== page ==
Changing peoples’ behaviour is really really hard

Bad venture capital, very bad

VCs and PEs tend to evoke strong reactions among people. People either think they’re changing the world or they’re ruining it, they’re either benevolent angels or Satan’s minions. People in the world of finance tend to look at these people from a returns lens and compare them with public equities. And pretty much all the research shows that for all the fanciness PE & VC returns haven’t matched common stocks. Whether this is a fair comparison, that in itself is another contentious debate.

This piece looks at the how VCs have fared in the US and boy oh boy is it scathing

My analysis of start-ups, however, shows that the big losses suf­fered by Uber, Lyft, WeWork, Pinterest, and Snapchat—greater than 50 percent of revenues annually—are just the tip of the iceberg. More than 90 percent of America’s “unicorns”—start-ups valued at $1 bil­lion or more while privately held (before IPOs)—lost money in 2019 or 2020, even though more than half of them were founded over ten years ago. And a similar trend of losses holds for European, Indian, and Chinese start-ups. Of similar importance, recent analyses of venture capital (VC) firms show that returns on investments in VCs have barely exceeded those of public stock markets over the past twenty-five years, and their current losses suggest that returns will fall even further.

This decline in returns for venture capital is a serious problem for the U.S. economy, not only because it suggests that innovation is less profitable than in the past, but also because it significantly affects the investments of major institutions such as pension funds and uni­versity endowments. As shown in the previously cited Mor­gan Stan­ley report,7 these institutions have steadily in­creased their investments in VC funds since 1970. These institutions also invest in start-up IPOs, and the data discussed in the next section indicate that pre-pandemic returns for investors in unicorn IPOs were nega­tive.

This reminds me of another piece in the MIT Tech Review which looked at venture capital from the lens of how the capital is allocated.

In the United States, she says, 75% of venture capital goes to software. Some 5 to 10% goes to biotech: a tiny handful of venture capitalists have mastered the longer art of building a biotech company. The other sliver goes to everything else—“transportation, sanitation, health care.” To fund a complete system of innovation, we need to think about “not only the downstream invention itself, but what preceded it,” Dahl says. “Not only inspiring people who want to invent, but thinking about the way products reach us through companies.”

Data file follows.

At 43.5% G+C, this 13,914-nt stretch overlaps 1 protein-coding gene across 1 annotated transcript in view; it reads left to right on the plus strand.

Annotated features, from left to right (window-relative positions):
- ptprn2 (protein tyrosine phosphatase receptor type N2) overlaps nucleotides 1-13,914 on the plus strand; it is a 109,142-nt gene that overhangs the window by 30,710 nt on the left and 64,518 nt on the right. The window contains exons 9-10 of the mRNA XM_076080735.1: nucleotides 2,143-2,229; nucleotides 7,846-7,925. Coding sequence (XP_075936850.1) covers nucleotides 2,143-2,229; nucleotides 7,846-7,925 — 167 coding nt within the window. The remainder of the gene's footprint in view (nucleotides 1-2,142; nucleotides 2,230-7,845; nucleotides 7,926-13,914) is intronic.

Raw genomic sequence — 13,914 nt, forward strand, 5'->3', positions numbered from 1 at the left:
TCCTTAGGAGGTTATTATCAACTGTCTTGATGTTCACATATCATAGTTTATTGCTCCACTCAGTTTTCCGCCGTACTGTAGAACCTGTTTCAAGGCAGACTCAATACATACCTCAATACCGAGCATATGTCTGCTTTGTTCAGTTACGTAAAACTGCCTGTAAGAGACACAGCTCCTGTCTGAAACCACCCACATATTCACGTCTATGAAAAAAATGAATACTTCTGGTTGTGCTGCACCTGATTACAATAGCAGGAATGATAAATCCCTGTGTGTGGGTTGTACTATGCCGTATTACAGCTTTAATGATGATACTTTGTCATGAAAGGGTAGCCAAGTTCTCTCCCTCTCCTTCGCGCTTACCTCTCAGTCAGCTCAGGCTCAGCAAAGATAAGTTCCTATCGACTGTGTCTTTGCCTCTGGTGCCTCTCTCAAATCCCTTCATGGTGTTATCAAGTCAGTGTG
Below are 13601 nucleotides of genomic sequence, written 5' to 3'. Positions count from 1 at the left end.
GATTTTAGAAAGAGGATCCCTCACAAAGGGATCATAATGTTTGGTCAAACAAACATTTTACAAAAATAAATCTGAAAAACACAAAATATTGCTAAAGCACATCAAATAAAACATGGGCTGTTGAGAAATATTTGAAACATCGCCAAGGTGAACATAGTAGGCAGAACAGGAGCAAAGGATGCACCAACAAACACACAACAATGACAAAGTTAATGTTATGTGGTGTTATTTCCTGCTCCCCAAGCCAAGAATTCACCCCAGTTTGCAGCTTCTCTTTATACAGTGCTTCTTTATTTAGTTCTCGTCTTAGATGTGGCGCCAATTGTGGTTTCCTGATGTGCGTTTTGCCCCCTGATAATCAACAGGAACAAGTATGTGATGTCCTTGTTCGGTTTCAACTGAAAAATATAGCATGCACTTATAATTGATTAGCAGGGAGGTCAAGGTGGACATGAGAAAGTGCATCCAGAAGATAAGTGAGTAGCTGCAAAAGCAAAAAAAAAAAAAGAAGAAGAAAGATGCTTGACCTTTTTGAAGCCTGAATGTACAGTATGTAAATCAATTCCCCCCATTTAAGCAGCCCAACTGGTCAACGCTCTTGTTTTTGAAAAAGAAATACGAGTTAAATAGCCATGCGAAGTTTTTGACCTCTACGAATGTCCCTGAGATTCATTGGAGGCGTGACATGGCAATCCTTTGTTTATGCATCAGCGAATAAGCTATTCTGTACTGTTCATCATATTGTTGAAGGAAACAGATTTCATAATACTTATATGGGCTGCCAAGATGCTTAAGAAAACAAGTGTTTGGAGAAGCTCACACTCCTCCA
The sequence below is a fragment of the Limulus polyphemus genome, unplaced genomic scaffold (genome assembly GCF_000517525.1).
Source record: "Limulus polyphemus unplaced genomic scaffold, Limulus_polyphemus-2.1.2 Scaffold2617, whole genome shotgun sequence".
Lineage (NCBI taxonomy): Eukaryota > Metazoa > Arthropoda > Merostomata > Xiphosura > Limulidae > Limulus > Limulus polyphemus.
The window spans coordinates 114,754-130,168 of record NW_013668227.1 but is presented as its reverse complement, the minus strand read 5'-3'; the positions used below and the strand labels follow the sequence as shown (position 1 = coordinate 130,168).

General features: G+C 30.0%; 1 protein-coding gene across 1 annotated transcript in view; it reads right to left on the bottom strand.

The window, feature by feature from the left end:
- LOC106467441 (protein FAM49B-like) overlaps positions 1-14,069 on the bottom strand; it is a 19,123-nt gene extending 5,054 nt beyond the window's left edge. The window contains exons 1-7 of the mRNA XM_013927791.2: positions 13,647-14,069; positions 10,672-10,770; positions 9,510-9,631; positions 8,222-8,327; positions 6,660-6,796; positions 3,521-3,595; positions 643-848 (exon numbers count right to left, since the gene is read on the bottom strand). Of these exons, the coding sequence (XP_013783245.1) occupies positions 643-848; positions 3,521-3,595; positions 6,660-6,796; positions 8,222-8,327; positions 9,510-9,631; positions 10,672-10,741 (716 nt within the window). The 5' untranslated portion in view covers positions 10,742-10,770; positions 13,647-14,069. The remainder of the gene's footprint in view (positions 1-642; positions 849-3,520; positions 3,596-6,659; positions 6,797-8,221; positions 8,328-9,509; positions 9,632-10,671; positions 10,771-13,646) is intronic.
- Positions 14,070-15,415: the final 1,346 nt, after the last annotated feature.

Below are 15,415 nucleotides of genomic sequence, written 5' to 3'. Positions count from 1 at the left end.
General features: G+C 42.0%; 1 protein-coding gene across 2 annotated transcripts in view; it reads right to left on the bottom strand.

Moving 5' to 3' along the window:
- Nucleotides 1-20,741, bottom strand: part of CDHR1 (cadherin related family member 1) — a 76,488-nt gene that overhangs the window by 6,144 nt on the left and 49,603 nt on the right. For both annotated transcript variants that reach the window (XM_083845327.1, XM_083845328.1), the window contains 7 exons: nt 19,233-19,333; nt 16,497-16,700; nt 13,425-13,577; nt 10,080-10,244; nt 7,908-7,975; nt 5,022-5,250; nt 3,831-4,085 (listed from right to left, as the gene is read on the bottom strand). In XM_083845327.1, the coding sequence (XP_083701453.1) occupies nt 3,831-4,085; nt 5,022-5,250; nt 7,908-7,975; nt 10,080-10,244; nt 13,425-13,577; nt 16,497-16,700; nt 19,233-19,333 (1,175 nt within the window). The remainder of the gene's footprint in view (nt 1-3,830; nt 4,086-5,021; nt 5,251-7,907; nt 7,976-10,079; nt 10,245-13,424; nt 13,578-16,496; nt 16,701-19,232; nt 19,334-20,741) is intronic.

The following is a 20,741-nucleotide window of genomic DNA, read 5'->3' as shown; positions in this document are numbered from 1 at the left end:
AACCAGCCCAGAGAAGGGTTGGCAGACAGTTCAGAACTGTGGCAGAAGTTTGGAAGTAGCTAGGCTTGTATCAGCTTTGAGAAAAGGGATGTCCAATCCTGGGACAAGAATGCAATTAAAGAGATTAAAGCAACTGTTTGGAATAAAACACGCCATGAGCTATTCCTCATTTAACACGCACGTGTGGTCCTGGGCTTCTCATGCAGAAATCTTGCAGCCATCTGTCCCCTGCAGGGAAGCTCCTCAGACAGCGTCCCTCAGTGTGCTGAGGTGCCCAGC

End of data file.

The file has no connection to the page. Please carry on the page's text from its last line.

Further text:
Spotting Bubbles is Easier than Investing through Them

Continuing yesterday’s conversation on bubbles, sharing something I had shared already. If it looks like a bubble, walks like a bubble, feels like a bubble, and smells like a bubble, it’s still not a bubble. Predicting bubbles is a difficult task and timing them is even harder. Even the best can’t get it right.

Dalio, Lynch, Marks, Klarman, Soros, and Buffett had all spotted the bubble and warned investors of the dangers. But their foresight came too early. From 1995 until the peak in 2000, investors who favored international stocks, value stocks, bonds, or commodities had all lagged the NASDAQ by more than 20% per year. The below table shows the annualized returns of major stock indices, value indices, bond indices, and commodities from the first warnings of a bubble to the market’s peak in 2000.

Hey morons! Leave the short sellers alone

There are a few utterly asinine canards in the market like index funds are bad, buybacks are bad, etc. But the notion that short selling is bad for the markets has to be right at the top of the pile. Every time there’s volatility in the markets, all the idiots come out of the woodwork advocating for a ban on short selling. In spite of mountains of research showing this is a stupid idea, this narrative refuses to die.

But the blame is entirely misguided. Short sellers play a critical role in supporting market functioning. From policing markets and warning investors about potential fraud, to supporting the price discovery process by carefully scrutinizing the financial statements and valuations of companies, short sellers play a highly visible role in keeping prices honest. As a result, rather than contributing to volatility, short sellers help to stabilize markets.

People don’t like change. The more you try, the more entrenched the behavior tends to become

This passage struck a chord. Typically, when you try changing people, they often feel like they are being attacked and they become defensive. The more you try to change someone, the more they rely on what they actually do or believe in.

Changing peoples’ behaviour is really really hard. Your colleagues , customers , friends , yours , everything. Don’t make your most important projects dependent on changing peoples’ behavior, don’t burn yourself up on it, if it happens it’s great, but know the odds are always stacked against you.

A pile of links

How Mark Twain lost his entire fortune on Venture Capital and start-ups

Perpetual Bonds: What Is Wrong with Them and How To Make Them Right

The Emerging Asia Pacific Capital Markets: India. The Indian markets in numbers.

Tidal Wave of ESG Funds Brings Profit to Wall Street – WSJ

The Great Reversal in Secular Trends

NFTs: crypto grifters try to scam artists, again



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